The real disaster movies...
Instead, it shot way over budget, was seized and cut to shreds by studio executives and savaged by the critics on its eventual release.
Made for a then unheard of $44m, it recouped less than $4m at the box office, led directly to the collapse of United Artists and effectively ended Cimino's directing career.
In recent years, however, his film has been radically re-assessed. It's always had its champions, Martin Scorsese among them, and this year a new, 216-minute digitally-restored director's cut was screened to great acclaim at the Venice Film Festival and will shortly be released on DVD.
Fans of Heaven's Gate argue that studio intervention was primarily responsible for maligning a film of real quality. It's certainly ripe for re-investigation, but there's no denying that Cimino was his own worst enemy during the movie's notoriously protracted shoot.
Drunk, perhaps, on power after The Deer Hunter's success, Cimino took perfectionism and nit-picking to a ludicrous extreme. He had elaborate sets completely dismantled and moved three feet to the left, obsessed over the size and shape of background trees and became so dictatorial that the crew began referring to him as "the Ayatollah".
He shot almost 220 hours of footage, went six months over schedule and wildly over budget. The first cut he showed to United Artists was five hours and 20 minutes long. After a disastrous initial release in November 1980, United Artists seized the film, trimmed it to two-and-a-half hours and re-released it in April 1981. It still stank.
After Heaven's Gate, no one in Hollywood would touch Cimino with a bargepole, and by the end of 1981 United Artists had been bought out by MGM.
It's a movie-making disaster if ever there was one, and yet there are, in monetary terms, even worse box office flops. Here are some of the other films that started out with sky-high hopes only to crash and burn spectacularly, destroying careers, discrediting actors and sometimes even killing off entire genres in the process.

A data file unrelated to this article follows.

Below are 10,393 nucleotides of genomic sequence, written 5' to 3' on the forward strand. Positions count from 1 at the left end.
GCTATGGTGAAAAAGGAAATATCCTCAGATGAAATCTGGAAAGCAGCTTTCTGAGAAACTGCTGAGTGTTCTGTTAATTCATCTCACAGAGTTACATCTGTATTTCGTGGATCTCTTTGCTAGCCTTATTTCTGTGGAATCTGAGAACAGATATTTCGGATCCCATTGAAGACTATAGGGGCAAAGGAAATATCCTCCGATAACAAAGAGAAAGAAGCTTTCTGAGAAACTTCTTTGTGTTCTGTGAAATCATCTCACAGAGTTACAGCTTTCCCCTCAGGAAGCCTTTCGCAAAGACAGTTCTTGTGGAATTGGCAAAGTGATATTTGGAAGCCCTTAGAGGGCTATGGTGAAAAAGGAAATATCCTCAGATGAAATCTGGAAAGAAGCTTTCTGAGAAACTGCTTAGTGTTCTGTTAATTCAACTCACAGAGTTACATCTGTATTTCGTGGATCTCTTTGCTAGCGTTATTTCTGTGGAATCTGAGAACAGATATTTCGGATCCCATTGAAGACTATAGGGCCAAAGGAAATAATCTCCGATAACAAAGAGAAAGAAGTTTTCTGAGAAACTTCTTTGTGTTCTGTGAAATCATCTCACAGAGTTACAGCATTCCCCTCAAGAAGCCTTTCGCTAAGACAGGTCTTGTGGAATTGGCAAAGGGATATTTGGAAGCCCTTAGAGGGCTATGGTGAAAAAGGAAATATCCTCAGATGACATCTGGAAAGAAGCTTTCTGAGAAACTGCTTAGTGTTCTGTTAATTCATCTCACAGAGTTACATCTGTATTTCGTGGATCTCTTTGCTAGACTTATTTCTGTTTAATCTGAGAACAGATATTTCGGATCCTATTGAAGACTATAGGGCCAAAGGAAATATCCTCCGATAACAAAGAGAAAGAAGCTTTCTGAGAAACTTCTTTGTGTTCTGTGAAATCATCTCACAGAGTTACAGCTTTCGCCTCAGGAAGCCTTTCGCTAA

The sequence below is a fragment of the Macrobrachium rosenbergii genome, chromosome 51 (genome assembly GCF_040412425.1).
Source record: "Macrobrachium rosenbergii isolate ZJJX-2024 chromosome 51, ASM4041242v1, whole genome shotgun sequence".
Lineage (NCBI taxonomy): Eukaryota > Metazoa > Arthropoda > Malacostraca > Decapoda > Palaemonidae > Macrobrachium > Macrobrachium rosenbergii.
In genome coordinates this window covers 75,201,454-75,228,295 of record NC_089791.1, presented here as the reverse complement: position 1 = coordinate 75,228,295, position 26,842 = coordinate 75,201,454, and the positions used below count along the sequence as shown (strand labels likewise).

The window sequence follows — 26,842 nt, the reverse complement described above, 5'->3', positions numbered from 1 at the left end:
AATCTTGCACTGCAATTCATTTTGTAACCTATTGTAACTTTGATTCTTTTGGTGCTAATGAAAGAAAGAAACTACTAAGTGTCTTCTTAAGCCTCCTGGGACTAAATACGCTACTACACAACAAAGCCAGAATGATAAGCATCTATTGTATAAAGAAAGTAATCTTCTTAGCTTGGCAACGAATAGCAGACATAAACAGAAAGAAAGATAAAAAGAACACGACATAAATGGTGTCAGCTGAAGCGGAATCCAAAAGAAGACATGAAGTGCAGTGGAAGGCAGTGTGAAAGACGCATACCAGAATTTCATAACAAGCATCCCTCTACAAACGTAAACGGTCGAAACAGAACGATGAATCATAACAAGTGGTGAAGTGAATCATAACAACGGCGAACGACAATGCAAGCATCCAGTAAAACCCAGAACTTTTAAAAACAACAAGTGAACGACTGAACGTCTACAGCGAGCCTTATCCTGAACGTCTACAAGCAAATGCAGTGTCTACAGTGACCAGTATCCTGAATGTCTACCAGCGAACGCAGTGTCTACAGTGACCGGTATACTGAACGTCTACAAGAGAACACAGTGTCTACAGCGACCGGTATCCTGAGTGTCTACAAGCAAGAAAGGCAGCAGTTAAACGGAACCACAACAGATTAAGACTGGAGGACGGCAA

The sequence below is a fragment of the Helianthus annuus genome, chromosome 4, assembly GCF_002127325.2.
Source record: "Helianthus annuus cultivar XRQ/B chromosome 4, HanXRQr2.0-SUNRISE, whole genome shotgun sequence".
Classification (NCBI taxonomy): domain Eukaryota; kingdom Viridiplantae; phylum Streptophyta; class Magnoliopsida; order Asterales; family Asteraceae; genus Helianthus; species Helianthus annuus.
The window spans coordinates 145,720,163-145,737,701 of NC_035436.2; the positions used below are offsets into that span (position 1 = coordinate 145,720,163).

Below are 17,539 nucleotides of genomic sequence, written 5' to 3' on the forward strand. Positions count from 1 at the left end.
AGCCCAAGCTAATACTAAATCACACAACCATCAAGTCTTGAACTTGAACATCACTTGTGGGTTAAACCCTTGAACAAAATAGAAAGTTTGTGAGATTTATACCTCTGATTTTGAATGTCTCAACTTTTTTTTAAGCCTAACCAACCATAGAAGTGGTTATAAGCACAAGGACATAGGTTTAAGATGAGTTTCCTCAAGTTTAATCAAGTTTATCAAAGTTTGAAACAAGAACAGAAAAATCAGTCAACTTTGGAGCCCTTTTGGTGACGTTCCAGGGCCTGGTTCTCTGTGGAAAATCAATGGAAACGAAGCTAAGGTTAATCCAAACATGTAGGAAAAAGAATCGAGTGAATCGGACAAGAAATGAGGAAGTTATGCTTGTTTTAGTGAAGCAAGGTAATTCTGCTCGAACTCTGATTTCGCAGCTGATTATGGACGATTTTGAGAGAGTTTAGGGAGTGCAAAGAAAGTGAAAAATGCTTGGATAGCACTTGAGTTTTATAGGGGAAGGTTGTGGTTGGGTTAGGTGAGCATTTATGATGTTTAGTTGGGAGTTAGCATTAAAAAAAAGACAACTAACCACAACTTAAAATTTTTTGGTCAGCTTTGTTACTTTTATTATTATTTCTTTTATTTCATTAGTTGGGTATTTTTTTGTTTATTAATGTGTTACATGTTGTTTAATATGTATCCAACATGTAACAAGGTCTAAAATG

The Fall of the Roman Empire (1964)
With an all-star cast and an A-list director in Anthony Mann, The Fall Of The Roman Empire was a big budget extravaganza that aimed to repeat the success of epics like Ben-Hur.
It was filmed on location in Spain, and producer Samuel Bronston staged mass battles involving 8,000 extras and built a huge wooden replica of the Roman Forum.
Having cost $20m, the epic grossed less than $5m and was one of the biggest flops of 1964. It sounded the death knell for the big-budget epic and destroyed Bronston's reputation.
Belfast actor Stephen Boyd, who played Messala to Charlton Heston's Judah Ben-Hur, blamed the film's failure for ruining his promising movie career.
Shanghai Surprise (1986)
In 1986, Madonna and Sean Penn were the new golden couple, and some bright spark came up with the idea of casting them in this frothy period adventure set in 1930s China.
MGM and Handmade Films talked up Shanghai Surprise during production, and used the fact that Penn and Madonna had just married to advance-promote it.
Only problem was, the script was terrible, and poor Madge couldn't act to save her life. Shanghai Surprise swept the board at that year's Golden Raspberry Awards, and often appears on lists of the worst films ever made. It cost $17m and recouped $3m.
1492: Conquest of Paradise (1992)
Despite its huge historical significance, no one quite managed to effectively capitalise on the 500th anniversary of Christopher Columbus's discovery of America. Paramount threw $47m budget at this grandiose project directed by Ridley Scott.